College is a Fraud

College is a Fraud

College is a Fraud





JULY 04, 2020

College is a Fraud

College used to be the dream for every student in the United States. However, there has been a radical shift in thought about the usefulness of college in helping one achieve the American dream. Nowadays, most college students do not view a college education as a key to their future. Instead, self-acquisition of knowledge on their fields of choice and the accompanying relevant skills has taken the center of the debate. Various research studies conducted on this topic, among college students, have given countless reasons for this thought pattern. The studies mostly infer that, indeed, college is a fraud. College education takes more from the student than what the student gets in return. There are many explanations in support of this assertion.

First, a college education is unnecessarily costly. According to the National Center for Education Statistics, the total cost per full-time student for a bachelor’s degree in private institutions and public institutions was at $26,593and $19,488 respectively, for the academic year 2017-18. Apart from the tuition fees, there are other costs such as rent and textbook expenses for various course units where tutors often make particular recommendations for students in order to pass examinations. Statistics also show that these expenses have exponentially increased over the last decade at a rate of 31%. Whereas the key reason given for this increase is the financial inflation that the US economy has been experiencing over the period, I believe the commercialization of higher education has also significantly contributed to it. Most institutions, public and private, have shifted their focus to profits with considerable amounts of institutional revenues being channeled to marketing and public relations with the goal of admitting as many students as possible. This increases institutional expenses which translate to higher tuition fees. Consequently, students who get admission into college have to take up student loans to support themselves through college. In addition to that, high-paying job opportunities are not also a guarantee and most college graduates end up financially constrained due to the requisite loan repayments they have to make. In a nutshell, college students accrue huge amounts of debt on campus due to high tuition costs when they can cheaply learn the same thing through available resources over the internet.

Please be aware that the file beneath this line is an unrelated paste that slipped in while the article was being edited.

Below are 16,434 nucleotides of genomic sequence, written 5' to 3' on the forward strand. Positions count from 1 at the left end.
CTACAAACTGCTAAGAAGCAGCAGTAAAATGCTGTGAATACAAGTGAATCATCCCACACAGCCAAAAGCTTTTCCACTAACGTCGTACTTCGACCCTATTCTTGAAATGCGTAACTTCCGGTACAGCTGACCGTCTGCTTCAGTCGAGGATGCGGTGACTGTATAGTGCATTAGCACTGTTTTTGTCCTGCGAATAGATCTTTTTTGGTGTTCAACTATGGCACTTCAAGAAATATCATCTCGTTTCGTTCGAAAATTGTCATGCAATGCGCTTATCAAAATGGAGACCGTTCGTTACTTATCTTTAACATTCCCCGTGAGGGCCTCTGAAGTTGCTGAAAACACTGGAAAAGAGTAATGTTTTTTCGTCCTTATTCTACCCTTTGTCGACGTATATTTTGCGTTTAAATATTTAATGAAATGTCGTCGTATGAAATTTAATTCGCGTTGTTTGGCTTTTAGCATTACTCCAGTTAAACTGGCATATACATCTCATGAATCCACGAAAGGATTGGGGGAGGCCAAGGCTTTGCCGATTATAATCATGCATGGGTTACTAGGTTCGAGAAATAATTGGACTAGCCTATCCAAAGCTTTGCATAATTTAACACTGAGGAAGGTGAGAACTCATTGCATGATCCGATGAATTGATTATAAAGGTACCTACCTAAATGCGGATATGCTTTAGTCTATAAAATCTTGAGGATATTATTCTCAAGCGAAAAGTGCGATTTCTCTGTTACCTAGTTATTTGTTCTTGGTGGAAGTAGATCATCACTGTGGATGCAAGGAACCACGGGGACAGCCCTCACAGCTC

Secondly, contemporary colleges are primarily profit-oriented rather than education-oriented thus making them unattractive for those seeking knowledge and skills. According to Educationdata.Org, the cost of education in the United States has skyrocketed between the years 1978-2019 by 1375%. As stated earlier, this is attributed to financial inflation and the profit-driven nature of colleges. This profit motive has led to bankruptcy and consequent shutting down of some institutions when institutional debts incurred in funding these business practices outweighed the institutions’ revenue. For instance, DeVry University had to pay $100 million settlement to its students in a Federal Trade Commission lawsuit for alleged complain of misleading advertisements on job placement rates and income levels for their graduates in various media outlets. This was the same case for Trump University which had to pay $25 million in settlement. The worst case was that of ITT Tech that had to shut down after being declared bankrupt in 2016. It had misleading job placement rates adverts, a lack of accreditation for some of its programs and expensive private loans to students. The marketing malpractices led to lawsuits which showed that the institution was actually surviving on federal government bailouts. These examples and many more show the greed that is currently driving commercialized college education which has consequently eroded the student’s trust.

Lastly, most employers no longer hire primarily based on college degrees but based on skills. According to statistics by the National Association of Colleges and Employers, nearly 98% of employers see the skills gap among most of their college recruits. It showed that 65% of college students were lacking in oral and written communication skills, application of knowledge and skills learned in school to real-world situations and critical thinking. Additionally, companies such as Tesla Inc., Google LLC, and Apple Inc. have openly stated that a college degree is not a prerequisite for recruitment in their organizations. The majority of employers need recruits to have relevant skills for a particular job before hiring them. This makes college education very unattractive. According to statistics by Educationdata.Org, the general drop-out rate of college students is approximately 40% and 30% are freshmen who drop-out before their sophomore year. Also, over half of all Americans between the ages of 25-35 years do not have any academic credentials beyond a high school diploma. This is a point to the fact that most Americans prefer going for pertinent self-taught skills that will make them employable after high school, rather than attending a college.

In sum, college education actually takes more from a student in terms of, time and money without giving equal returns in the form of relevant skills that leads to employability. Essentially, attending college is a tradeoff since one has to choose to either spend four years of their life in a classroom as well as thousands of dollars in tuition fees or to spend less time teaching themselves a skill and look for employment where the skill is relevant. Whichever the choice, one loses more with a college education than without.